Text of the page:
Frailty is highly prevalent in chronic kidney disease (CKD), with reported rates up to 43% in patients with advanced CKD , and 82% in patients receiving maintenance haemodialysis . Frailty captures variation in health status of people of the same chronological age. It is conceptualised as a state of increased vulnerability to stressors, representing a multidimensional syndrome manifesting clinically with deficits across many domains including cognition, function, sensorium and mood [3, 4]. The coexistence of frailty and CKD is considered to be related to shared pathophysiological mechanisms including inflammation, protein catabolism, mitochondrial dysfunction and oxidative stress . Frailty in patients with CKD predicts risk of adverse outcomes including increased mortality [2, 6], hospitalisation [7, 8], falls , and decreased quality of life [9, 10].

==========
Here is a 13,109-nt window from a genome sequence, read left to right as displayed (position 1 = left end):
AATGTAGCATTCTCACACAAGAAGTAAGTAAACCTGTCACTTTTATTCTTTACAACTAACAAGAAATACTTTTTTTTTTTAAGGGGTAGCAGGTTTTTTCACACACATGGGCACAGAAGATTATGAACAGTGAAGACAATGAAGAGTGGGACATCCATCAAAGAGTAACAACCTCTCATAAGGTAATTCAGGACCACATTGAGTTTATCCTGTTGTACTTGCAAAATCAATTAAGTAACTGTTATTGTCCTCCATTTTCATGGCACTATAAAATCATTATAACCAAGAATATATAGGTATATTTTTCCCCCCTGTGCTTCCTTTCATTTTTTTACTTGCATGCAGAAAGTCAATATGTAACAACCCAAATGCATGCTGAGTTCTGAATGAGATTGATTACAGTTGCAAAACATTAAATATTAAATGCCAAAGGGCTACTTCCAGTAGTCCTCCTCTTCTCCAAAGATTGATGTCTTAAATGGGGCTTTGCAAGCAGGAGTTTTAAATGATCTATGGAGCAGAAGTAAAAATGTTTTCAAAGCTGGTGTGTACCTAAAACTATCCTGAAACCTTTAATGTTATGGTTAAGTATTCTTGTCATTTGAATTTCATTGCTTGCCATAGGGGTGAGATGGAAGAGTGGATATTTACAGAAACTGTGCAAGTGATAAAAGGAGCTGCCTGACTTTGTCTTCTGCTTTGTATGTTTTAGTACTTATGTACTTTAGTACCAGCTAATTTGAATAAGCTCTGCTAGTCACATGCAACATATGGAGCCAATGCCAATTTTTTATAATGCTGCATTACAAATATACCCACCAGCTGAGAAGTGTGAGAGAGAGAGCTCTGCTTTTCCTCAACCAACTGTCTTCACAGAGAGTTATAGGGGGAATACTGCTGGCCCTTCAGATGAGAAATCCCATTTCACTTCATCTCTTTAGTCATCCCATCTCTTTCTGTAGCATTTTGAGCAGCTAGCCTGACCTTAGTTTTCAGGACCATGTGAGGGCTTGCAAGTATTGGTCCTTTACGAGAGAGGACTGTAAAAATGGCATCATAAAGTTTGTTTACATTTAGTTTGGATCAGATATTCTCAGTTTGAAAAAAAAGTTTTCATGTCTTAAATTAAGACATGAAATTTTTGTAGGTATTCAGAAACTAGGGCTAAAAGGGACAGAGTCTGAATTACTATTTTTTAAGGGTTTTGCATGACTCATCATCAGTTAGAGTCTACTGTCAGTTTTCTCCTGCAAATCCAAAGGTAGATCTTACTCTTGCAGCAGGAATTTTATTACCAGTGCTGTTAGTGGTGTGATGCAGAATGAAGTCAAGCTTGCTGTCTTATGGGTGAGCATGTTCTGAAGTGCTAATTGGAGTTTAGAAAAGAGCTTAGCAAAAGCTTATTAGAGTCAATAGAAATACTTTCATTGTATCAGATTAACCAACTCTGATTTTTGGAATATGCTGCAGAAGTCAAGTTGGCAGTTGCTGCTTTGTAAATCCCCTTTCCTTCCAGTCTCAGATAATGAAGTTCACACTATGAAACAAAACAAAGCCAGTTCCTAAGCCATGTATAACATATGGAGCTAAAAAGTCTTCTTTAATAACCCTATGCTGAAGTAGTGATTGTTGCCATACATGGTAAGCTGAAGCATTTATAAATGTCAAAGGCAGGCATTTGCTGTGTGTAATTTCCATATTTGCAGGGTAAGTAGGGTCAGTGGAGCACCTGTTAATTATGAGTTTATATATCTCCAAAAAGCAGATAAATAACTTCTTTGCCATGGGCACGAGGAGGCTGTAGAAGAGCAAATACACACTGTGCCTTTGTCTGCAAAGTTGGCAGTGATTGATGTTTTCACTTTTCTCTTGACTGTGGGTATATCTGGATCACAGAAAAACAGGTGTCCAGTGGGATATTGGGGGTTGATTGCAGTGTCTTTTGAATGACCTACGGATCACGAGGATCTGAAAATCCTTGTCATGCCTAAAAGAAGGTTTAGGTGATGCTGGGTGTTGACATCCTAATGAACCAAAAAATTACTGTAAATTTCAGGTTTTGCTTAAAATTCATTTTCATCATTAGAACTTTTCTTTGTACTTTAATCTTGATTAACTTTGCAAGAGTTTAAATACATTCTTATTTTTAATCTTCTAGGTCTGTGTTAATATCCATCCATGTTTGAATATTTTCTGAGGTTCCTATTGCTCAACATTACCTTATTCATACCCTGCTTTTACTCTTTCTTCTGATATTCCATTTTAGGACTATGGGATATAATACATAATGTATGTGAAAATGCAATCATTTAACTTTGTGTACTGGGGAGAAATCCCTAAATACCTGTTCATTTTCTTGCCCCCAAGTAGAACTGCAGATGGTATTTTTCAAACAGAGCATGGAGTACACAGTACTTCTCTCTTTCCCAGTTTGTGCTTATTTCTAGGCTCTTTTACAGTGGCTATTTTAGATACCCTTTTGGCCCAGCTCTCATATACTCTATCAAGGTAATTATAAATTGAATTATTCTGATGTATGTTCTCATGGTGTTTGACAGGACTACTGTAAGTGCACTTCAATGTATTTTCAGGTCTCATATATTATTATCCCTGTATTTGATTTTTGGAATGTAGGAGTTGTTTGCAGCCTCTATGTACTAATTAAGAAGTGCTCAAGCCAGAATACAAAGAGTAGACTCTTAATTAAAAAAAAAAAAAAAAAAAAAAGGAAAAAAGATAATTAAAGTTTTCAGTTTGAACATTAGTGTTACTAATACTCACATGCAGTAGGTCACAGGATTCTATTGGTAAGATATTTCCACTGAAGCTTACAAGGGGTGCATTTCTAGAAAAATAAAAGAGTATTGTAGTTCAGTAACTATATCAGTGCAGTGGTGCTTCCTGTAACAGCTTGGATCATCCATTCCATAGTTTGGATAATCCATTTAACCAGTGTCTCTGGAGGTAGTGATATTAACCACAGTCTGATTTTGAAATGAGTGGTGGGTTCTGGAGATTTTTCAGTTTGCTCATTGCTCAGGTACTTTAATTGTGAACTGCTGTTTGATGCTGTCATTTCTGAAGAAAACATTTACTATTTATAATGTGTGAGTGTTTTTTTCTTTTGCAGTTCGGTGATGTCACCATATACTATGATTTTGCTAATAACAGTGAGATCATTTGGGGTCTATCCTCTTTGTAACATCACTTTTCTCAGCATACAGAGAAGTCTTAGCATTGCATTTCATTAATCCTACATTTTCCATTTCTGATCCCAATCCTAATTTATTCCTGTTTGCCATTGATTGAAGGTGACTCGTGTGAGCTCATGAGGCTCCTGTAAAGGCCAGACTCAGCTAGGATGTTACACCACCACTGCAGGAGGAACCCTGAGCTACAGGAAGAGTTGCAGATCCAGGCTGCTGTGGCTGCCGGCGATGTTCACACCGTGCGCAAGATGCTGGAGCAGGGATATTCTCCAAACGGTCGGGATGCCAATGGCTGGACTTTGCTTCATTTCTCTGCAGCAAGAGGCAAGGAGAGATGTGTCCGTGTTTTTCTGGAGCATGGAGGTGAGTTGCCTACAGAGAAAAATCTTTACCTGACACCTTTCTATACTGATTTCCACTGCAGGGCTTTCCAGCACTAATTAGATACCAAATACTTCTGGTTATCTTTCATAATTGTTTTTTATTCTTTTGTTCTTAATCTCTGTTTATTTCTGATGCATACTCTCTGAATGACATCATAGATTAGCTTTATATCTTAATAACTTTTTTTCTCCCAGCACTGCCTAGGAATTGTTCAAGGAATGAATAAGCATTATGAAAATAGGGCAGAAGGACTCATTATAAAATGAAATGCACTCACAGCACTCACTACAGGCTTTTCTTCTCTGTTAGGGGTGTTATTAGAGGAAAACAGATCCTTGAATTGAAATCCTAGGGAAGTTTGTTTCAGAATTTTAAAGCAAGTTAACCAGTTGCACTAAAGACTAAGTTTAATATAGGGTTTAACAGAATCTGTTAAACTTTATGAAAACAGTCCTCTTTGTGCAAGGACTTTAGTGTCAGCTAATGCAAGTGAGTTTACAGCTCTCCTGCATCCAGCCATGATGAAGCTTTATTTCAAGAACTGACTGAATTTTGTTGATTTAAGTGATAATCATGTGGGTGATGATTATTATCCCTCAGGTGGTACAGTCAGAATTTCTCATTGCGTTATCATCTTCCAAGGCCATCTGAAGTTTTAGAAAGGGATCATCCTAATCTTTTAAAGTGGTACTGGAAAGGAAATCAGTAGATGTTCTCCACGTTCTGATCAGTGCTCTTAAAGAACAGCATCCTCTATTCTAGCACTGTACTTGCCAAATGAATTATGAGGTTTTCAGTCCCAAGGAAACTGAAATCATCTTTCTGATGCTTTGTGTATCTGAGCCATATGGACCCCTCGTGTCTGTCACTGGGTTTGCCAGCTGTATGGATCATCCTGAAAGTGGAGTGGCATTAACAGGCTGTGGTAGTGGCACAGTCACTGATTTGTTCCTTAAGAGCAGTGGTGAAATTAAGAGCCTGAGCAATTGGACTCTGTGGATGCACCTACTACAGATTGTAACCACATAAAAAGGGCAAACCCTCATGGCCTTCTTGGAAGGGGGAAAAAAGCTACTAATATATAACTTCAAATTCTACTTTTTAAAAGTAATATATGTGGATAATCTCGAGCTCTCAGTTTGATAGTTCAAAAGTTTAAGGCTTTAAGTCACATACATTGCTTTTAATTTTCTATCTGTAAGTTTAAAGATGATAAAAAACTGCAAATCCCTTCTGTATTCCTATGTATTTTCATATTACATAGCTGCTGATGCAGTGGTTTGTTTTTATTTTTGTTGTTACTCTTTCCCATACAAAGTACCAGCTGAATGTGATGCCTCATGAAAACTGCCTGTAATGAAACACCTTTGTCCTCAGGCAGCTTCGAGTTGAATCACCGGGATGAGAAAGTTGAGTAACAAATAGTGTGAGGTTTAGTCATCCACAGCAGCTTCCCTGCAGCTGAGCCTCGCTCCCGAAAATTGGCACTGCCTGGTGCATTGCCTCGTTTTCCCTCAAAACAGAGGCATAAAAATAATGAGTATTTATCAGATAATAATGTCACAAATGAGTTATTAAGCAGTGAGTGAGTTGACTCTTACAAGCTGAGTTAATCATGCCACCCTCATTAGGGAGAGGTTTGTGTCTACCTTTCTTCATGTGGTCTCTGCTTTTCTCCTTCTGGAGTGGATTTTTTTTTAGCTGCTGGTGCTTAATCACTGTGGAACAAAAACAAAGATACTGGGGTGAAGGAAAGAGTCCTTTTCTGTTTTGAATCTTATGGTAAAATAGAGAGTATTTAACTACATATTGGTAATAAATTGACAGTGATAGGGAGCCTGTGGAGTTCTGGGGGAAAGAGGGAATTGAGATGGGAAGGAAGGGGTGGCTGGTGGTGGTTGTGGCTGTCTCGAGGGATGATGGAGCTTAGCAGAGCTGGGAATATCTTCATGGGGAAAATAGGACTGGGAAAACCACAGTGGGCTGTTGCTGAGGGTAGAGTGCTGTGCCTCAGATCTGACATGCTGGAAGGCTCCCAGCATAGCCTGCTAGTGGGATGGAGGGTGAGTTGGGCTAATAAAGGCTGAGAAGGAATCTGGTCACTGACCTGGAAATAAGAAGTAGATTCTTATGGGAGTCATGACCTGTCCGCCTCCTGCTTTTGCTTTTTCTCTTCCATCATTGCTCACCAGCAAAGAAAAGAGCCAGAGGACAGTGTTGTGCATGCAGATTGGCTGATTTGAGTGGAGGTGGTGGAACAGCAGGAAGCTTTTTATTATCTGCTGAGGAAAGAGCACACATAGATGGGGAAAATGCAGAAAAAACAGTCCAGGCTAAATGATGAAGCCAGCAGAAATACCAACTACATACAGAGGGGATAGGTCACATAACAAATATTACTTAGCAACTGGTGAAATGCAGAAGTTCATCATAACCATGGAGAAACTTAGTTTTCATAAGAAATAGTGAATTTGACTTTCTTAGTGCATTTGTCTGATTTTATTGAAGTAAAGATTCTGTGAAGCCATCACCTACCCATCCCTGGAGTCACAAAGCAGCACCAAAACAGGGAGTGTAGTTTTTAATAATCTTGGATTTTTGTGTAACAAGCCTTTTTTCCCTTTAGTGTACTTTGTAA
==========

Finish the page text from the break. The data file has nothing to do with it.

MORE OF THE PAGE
In community-dwelling populations, it is understood that frailty is a dynamic state: frailty may decrease with targeted interventions or with resolution of acute stressors, or it may increase with the onset of acute stressors or the passing of time [11, 12]. There is limited prospective data regarding frailty transitions in CKD. In particular, it is unclear how initiating dialysis impacts frailty trajectories, mortality and other outcomes in frail older adults. In Australia and New Zealand, 20% of patients initiating dialysis are aged 75 years and older , yet routine identification of frailty status prior to dialysis initiation is lacking . There is a paucity of high quality evidence regarding the benefits, risks and burden of dialysis compared to conservative management in frail older patients with kidney failure. This limited evidence base makes balancing patient, carer, clinician, and health service priorities challenging [15,16,17].